New York Money Laundering Laws

Money laundering is a crime often associated with organized crime and racketeering operations. In general, money laundering describes a financial transaction or multiple transactions made with proceeds gained through criminal activities. An individual or organization may engage in money laundering to hide the source, control, location, or ownership of money and other proceeds acquired through criminal conduct. After it's laundered, income will appear to be from legitimate sources and will get reported for tax purposes.

New York Money Laundering Laws: The Basics

For the purposes of New York's money laundering statute, criminal conduct is defined as any act in violation of New York state laws. A crime in violation of another state's laws or federal laws can also qualify as an unlawful source of proceeds in a money laundering prosecution as long as the prohibited act is also unlawful in New York.

Statute

New York Penal Law Article 470, et seq.

Statutory Definition of Money Laundering (Abbreviated)

A person is guilty of money laundering when, knowing that the property involved in one or more financial transactions represents the proceeds of criminal conduct, he or she conducts one or more such financial transactions which in fact involve the proceeds of specified criminal conduct with intent to:

  • Promote the carrying on of criminal conduct or engage in conduct constituting a felony (under tax law); or
  • Knowing that the transaction or transactions in whole or in part are designed to conceal or disguise the nature, the location, the source, the ownership or the control of the proceeds of criminal conduct; or avoid any transaction reporting requirement imposed by law

New York's money laundering statute is quite complex; see the statute for additional scenarios prohibited under the law.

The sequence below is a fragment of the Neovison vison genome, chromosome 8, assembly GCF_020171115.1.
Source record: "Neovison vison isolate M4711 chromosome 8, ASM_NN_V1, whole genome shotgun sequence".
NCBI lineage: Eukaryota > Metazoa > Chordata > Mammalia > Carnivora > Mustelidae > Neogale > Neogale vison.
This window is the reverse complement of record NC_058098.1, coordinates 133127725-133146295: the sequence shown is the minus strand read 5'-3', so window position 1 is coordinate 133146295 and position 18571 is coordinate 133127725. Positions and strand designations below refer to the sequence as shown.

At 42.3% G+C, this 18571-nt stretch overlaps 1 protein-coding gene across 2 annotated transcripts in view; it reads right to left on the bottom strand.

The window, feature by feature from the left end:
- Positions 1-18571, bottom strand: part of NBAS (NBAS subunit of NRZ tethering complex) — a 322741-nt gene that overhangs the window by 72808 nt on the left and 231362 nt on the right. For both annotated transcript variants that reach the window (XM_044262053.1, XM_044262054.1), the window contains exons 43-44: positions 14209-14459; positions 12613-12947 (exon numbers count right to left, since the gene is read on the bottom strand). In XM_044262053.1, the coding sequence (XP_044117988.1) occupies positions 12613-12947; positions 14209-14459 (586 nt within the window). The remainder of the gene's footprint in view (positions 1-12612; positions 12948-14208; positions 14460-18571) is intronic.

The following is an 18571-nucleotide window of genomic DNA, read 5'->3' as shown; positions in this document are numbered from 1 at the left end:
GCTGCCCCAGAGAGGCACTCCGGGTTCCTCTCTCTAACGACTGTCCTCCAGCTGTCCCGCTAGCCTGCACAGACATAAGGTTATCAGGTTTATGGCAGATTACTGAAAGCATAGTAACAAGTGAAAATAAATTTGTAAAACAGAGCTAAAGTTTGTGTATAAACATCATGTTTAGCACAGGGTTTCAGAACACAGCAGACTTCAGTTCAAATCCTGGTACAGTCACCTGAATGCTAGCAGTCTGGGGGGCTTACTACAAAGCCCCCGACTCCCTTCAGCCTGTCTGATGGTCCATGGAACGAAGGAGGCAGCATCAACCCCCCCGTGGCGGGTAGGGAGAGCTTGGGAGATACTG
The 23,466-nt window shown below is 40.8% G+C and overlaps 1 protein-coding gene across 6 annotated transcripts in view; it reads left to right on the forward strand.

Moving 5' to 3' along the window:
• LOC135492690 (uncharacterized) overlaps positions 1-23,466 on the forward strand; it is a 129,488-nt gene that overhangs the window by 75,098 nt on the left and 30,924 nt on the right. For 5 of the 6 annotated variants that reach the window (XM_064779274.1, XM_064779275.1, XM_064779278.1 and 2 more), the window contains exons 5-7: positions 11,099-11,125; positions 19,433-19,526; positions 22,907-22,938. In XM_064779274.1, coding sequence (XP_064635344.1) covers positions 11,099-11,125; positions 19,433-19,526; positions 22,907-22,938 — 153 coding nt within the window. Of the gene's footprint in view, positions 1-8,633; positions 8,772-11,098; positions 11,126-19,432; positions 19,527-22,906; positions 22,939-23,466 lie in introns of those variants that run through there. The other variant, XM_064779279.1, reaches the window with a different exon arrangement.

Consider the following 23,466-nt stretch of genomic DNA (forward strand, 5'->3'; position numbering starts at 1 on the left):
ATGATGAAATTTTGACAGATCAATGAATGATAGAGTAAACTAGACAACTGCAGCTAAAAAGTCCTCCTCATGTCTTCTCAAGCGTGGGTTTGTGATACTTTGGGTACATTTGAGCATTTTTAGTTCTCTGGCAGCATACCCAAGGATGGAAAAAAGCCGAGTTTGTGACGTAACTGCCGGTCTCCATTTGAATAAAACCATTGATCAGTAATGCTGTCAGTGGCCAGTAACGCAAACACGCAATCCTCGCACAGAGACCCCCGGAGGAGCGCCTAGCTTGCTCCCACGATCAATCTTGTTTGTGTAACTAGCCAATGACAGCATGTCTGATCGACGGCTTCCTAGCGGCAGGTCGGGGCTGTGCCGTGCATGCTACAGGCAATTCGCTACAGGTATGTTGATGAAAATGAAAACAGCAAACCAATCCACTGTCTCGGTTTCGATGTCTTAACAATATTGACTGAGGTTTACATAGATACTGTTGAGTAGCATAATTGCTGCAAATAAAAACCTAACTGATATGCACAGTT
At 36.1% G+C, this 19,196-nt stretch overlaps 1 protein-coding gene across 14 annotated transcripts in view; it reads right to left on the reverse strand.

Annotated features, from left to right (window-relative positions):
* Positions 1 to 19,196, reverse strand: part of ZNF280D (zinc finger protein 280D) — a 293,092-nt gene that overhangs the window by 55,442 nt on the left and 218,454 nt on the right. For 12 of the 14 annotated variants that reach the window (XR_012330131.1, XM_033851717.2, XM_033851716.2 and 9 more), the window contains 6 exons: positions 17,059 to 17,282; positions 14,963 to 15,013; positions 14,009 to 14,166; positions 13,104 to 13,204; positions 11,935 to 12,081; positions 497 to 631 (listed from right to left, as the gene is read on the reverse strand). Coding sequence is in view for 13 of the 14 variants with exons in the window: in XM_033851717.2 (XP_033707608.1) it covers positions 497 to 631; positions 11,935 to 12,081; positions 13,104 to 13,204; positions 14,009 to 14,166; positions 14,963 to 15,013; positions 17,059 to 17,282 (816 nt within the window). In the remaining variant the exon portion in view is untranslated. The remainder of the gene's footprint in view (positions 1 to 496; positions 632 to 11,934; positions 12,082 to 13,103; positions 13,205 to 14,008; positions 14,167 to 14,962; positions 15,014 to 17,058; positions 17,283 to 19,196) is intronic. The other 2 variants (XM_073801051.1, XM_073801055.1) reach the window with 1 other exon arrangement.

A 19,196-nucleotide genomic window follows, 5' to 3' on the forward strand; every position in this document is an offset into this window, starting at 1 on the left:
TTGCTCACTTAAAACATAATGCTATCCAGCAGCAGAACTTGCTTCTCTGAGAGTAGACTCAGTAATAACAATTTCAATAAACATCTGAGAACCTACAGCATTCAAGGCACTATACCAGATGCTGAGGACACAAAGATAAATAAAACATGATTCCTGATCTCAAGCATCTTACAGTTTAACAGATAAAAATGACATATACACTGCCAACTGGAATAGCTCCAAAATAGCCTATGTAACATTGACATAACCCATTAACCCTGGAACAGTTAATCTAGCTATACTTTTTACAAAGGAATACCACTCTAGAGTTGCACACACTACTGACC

"Financial Transactions" in the Context of Money Laundering Any deposits, wire transfers, payments, sales, purchases, loans, extensions of credit, transfers of title, and currency exchanges. Any other acts made through or by a financial institution such as a bank, broker, credit union, loan company, travel agency, or another type of business may also qualify as transactions for the purpose of money laundering.
Defenses to Money Laundering Charges
  • Lack of knowledge regarding the source or nature of the money and other proceeds gained through criminal conduct
  • Lack of intent to support or carry out criminal conduct
  • Lack of intent to conceal, disguise, or hide the source or nature of money and other proceeds gained through criminal conduct
  • Entrapment arranged by police or law enforcement officials
Penalties and Sentences
  • 4th Degree Money Laundering (more than $5,000): Class E felony; up to 4 yrs. in prison
  • 3rd Degree Money Laundering (more than $50,000): Class D felony; up to 7 yrs. in prison
  • 2nd Degree Money Laundering (more than $100,000): Class C felony; up to 15 yrs. in prison
  • 1st Degree Money Laundering (more than $1 million): Class B felony; up to 25 yrs. in prison

Fines of up to twice the value of the monetary transactions made to engage in money laundering may be imposed.

Note: State laws are constantly changing -- please contact a New York criminal attorney or conduct your own legal research to verify the state law(s) you are researching.

Different Degrees of Money Laundering Charges

New York state laws define financial transactions as New York establishes money laundering offenses from the fourth degree to the first degree. The degree of the money laundering offense often depends on the total value of the financial transactions. In addition, New York state laws allow for an increase in the degree of money laundering if the proceeds come from sales of controlled substances or drug trafficking.

State laws also establish specific offenses when money laundering involves terrorist organizations or supports terrorism.

New York Money Laundering Laws: Related Resources

Get a Free Case Review of Your Money Laundering Case

Money laundering is a very serious charge that typically hints at other underlying crimes, such as drug smuggling or prostitution. If you have been charged with the crime, you will want to speak with a lawyer right away. Get started today with a free and confidential evaluation of your case from a New York defense attorney.

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